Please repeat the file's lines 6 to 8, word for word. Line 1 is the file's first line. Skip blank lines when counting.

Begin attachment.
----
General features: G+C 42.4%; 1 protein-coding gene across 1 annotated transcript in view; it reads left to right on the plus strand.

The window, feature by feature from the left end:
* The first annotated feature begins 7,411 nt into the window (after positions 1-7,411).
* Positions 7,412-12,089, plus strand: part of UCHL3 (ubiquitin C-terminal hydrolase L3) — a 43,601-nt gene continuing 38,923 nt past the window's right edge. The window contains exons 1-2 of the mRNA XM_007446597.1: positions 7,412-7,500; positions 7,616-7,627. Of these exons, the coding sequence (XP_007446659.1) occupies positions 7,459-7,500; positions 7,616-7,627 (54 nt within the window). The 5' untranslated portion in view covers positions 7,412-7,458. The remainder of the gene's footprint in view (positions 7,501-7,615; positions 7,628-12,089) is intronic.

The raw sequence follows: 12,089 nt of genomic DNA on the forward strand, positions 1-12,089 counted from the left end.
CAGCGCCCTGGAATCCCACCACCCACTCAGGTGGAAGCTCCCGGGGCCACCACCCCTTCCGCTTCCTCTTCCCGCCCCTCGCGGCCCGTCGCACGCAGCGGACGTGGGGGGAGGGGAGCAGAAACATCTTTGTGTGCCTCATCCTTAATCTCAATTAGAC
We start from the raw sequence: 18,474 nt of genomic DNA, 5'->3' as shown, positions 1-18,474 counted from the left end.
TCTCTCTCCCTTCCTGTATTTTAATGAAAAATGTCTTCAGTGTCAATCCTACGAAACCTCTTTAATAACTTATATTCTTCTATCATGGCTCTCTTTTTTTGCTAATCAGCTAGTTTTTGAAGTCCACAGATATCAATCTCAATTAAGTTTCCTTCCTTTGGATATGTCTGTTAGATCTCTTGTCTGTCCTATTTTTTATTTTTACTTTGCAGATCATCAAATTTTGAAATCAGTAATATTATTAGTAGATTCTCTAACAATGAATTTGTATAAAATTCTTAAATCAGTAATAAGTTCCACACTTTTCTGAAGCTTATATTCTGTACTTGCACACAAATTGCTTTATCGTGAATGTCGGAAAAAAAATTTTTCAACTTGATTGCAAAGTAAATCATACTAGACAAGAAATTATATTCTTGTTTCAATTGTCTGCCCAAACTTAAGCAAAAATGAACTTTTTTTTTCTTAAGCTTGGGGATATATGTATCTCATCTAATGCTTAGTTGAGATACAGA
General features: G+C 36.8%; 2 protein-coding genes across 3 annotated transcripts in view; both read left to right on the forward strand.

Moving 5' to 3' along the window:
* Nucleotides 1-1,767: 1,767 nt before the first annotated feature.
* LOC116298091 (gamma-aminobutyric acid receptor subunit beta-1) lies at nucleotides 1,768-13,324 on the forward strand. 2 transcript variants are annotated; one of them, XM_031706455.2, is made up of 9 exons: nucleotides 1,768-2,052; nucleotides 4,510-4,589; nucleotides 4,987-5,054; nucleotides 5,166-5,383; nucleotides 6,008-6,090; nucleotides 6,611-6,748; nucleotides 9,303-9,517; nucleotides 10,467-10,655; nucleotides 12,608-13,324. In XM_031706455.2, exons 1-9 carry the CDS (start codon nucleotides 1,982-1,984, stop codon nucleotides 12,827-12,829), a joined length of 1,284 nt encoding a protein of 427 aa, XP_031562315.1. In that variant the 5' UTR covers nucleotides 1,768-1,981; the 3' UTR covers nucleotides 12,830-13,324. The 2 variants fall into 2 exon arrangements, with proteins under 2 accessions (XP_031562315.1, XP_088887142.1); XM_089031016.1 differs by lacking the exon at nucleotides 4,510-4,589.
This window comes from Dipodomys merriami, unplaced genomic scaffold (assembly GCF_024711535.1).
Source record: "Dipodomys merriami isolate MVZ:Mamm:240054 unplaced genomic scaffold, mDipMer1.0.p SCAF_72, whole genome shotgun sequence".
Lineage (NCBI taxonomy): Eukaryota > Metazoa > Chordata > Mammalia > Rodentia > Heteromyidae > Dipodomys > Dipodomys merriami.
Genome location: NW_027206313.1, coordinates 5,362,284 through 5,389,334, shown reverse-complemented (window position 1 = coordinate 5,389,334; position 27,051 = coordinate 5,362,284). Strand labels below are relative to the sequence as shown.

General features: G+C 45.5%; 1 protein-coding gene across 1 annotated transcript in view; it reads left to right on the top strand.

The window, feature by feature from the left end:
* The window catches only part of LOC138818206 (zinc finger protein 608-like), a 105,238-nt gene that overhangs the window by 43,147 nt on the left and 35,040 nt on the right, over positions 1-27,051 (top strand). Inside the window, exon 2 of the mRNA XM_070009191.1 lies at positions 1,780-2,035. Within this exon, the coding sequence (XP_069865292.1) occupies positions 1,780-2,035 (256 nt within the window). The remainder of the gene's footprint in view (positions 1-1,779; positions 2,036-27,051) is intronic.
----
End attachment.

CAGCGCCCTGGAATCCCACCACCCACTCAGGTGGAAGCTCCCGGGGCCACCACCCCTTCCGCTTCCTCTTCCCGCCCCTCGCGGCCCGTCGCACGCAGCGGACGTGGGGGGAGGGGAGCAGAAACATCTTTGTGTGCCTCATCCTTAATCTCAATTAGAC
We start from the raw sequence: 18,474 nt of genomic DNA, 5'->3' as shown, positions 1-18,474 counted from the left end.
TCTCTCTCCCTTCCTGTATTTTAATGAAAAATGTCTTCAGTGTCAATCCTACGAAACCTCTTTAATAACTTATATTCTTCTATCATGGCTCTCTTTTTTTGCTAATCAGCTAGTTTTTGAAGTCCACAGATATCAATCTCAATTAAGTTTCCTTCCTTTGGATATGTCTGTTAGATCTCTTGTCTGTCCTATTTTTTATTTTTACTTTGCAGATCATCAAATTTTGAAATCAGTAATATTATTAGTAGATTCTCTAACAATGAATTTGTATAAAATTCTTAAATCAGTAATAAGTTCCACACTTTTCTGAAGCTTATATTCTGTACTTGCACACAAATTGCTTTATCGTGAATGTCGGAAAAAAAATTTTTCAACTTGATTGCAAAGTAAATCATACTAGACAAGAAATTATATTCTTGTTTCAATTGTCTGCCCAAACTTAAGCAAAAATGAACTTTTTTTTTCTTAAGCTTGGGGATATATGTATCTCATCTAATGCTTAGTTGAGATACAGA